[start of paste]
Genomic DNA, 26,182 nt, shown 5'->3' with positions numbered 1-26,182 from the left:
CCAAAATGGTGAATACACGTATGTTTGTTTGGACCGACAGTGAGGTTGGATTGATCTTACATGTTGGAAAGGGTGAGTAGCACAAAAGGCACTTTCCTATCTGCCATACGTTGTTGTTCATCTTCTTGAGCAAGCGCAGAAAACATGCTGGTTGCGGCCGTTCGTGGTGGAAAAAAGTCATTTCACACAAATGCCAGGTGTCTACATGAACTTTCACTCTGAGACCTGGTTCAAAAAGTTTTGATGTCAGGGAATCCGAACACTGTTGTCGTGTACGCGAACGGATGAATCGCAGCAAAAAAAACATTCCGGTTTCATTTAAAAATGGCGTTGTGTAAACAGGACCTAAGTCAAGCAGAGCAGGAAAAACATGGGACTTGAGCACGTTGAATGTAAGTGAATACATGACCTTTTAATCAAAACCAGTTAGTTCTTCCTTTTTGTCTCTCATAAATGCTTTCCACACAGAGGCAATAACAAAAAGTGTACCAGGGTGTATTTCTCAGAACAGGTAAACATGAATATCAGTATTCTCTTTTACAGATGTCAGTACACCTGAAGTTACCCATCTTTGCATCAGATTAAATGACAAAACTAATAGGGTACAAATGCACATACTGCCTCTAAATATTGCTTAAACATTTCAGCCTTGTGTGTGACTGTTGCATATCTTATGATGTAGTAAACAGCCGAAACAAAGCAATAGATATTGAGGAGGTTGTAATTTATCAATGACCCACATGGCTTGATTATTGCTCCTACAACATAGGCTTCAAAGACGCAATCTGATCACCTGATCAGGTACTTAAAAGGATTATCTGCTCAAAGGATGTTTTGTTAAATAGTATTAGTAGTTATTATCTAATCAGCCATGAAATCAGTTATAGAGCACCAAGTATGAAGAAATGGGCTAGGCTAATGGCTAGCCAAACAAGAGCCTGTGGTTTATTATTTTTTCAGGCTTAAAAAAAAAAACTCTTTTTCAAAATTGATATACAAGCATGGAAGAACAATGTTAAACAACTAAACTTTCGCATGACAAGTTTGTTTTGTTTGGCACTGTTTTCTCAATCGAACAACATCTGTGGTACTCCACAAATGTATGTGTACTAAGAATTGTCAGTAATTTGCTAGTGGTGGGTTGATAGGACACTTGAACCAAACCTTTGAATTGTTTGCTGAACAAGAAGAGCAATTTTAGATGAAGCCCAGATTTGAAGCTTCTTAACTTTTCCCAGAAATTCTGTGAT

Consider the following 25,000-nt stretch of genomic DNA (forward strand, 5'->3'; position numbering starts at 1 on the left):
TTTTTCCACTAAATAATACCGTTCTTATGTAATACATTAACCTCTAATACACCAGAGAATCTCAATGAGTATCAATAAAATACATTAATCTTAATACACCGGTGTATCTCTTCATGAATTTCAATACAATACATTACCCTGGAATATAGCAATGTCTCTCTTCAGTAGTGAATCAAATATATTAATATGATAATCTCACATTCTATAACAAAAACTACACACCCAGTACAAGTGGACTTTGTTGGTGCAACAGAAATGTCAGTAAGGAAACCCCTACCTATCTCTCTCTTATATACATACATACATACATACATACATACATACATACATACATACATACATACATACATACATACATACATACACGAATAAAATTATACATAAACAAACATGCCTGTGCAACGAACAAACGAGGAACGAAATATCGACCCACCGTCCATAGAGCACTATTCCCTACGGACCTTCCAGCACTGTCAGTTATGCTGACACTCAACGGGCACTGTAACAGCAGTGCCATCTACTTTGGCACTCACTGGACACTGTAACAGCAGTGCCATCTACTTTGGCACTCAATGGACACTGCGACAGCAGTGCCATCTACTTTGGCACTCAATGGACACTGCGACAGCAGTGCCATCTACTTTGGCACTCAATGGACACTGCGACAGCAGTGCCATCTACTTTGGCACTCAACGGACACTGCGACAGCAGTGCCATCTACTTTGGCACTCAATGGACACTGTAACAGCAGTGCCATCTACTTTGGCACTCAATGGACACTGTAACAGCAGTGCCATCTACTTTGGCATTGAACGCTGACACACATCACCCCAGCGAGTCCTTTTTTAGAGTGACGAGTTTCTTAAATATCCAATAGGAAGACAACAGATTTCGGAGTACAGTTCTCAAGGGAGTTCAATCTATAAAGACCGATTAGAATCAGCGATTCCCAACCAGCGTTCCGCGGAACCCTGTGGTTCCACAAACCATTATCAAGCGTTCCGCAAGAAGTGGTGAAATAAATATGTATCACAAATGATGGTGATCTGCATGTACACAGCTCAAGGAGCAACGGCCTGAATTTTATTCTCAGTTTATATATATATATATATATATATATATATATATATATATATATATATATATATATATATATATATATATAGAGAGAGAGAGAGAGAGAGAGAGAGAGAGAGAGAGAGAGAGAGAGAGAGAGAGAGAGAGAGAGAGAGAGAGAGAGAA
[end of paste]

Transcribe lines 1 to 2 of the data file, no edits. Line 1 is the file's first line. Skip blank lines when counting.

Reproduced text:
Genomic DNA, 26,182 nt, shown 5'->3' with positions numbered 1-26,182 from the left:
CCAAAATGGTGAATACACGTATGTTTGTTTGGACCGACAGTGAGGTTGGATTGATCTTACATGTTGGAAAGGGTGAGTAGCACAAAAGGCACTTTCCTATCTGCCATACGTTGTTGTTCATCTTCTTGAGCAAGCGCAGAAAACATGCTGGTTGCGGCCGTTCGTGGTGGAAAAAAGTCATTTCACACAAATGCCAGGTGTCTACATGAACTTTCACTCTGAGACCTGGTTCAAAAAGTTTTGATGTCAGGGAATCCGAACACTGTTGTCGTGTACGCGAACGGATGAATCGCAGCAAAAAAAACATTCCGGTTTCATTTAAAAATGGCGTTGTGTAAACAGGACCTAAGTCAAGCAGAGCAGGAAAAACATGGGACTTGAGCACGTTGAATGTAAGTGAATACATGACCTTTTAATCAAAACCAGTTAGTTCTTCCTTTTTGTCTCTCATAAATGCTTTCCACACAGAGGCAATAACAAAAAGTGTACCAGGGTGTATTTCTCAGAACAGGTAAACATGAATATCAGTATTCTCTTTTACAGATGTCAGTACACCTGAAGTTACCCATCTTTGCATCAGATTAAATGACAAAACTAATAGGGTACAAATGCACATACTGCCTCTAAATATTGCTTAAACATTTCAGCCTTGTGTGTGACTGTTGCATATCTTATGATGTAGTAAACAGCCGAAACAAAGCAATAGATATTGAGGAGGTTGTAATTTATCAATGACCCACATGGCTTGATTATTGCTCCTACAACATAGGCTTCAAAGACGCAATCTGATCACCTGATCAGGTACTTAAAAGGATTATCTGCTCAAAGGATGTTTTGTTAAATAGTATTAGTAGTTATTATCTAATCAGCCATGAAATCAGTTATAGAGCACCAAGTATGAAGAAATGGGCTAGGCTAATGGCTAGCCAAACAAGAGCCTGTGGTTTATTATTTTTTCAGGCTTAAAAAAAAAAACTCTTTTTCAAAATTGATATACAAGCATGGAAGAACAATGTTAAACAACTAAACTTTCGCATGACAAGTTTGTTTTGTTTGGCACTGTTTTCTCAATCGAACAACATCTGTGGTACTCCACAAATGTATGTGTACTAAGAATTGTCAGTAATTTGCTAGTGGTGGGTTGATAGGACACTTGAACCAAACCTTTGAATTGTTTGCTGAACAAGAAGAGCAATTTTAGATGAAGCCCAGATTTGAAGCTTCTTAACTTTTCCCAGAAATTCTGTGAT